Nellie and the Boys
Situating Gender in South Pacific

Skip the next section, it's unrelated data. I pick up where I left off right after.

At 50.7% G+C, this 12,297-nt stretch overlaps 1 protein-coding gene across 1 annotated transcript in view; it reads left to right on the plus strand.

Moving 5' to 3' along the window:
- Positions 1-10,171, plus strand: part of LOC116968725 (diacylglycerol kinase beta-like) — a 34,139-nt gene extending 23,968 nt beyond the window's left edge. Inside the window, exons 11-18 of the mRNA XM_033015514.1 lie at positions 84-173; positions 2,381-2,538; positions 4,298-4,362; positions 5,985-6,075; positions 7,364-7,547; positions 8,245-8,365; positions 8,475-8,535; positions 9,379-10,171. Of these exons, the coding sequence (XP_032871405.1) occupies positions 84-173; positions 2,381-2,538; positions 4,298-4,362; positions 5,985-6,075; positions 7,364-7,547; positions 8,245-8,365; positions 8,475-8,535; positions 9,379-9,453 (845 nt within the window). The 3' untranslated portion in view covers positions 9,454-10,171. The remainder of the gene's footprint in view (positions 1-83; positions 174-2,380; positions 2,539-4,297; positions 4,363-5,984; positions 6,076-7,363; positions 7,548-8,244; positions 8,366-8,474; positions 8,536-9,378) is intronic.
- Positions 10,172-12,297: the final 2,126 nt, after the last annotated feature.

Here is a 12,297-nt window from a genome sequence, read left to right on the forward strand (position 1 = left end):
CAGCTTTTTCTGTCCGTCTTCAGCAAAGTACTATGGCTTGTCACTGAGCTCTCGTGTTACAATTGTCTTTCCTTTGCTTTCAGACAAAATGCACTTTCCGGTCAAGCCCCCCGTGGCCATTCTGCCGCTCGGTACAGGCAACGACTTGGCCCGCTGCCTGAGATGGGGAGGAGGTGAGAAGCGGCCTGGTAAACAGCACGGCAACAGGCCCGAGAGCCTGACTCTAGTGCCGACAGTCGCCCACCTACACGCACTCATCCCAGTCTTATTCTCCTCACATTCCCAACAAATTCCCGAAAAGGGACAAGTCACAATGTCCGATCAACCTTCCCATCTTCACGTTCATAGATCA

After discussing postwar feminism and concepts of gender, this chapter focuses on Hammerstein’s alteration of gender representations from Michener’s novel. The exploration of Nellie, whose characterization signals a change in Rodgers and Hammerstein’s female characters, reveals a musical connection between her and de Becque that contradicts most readings of her character, which suggest that she defers to him and gives up her identity to become his dependent. Close study of the score demonstrates otherwise, and this chapter provides a reading of Nellie that equates her emotional status with de Becque’s. Drawing on recent work in the field of men’s studies, the subsequent examination of de Becque and Cable, reveals that Hammerstein altered their masculinity, feminizing Cable and turning de Becque into an American warrior by sending him on a suicidal mission and having him return in full military regalia. After this establishment of his masculine credentials, de Becque joins Nellie in the musical’s iconic final image, which suggests the postwar nuclear family. This chapter also considers Joshua Logan’s representation of the male body in this and other works for the stage.
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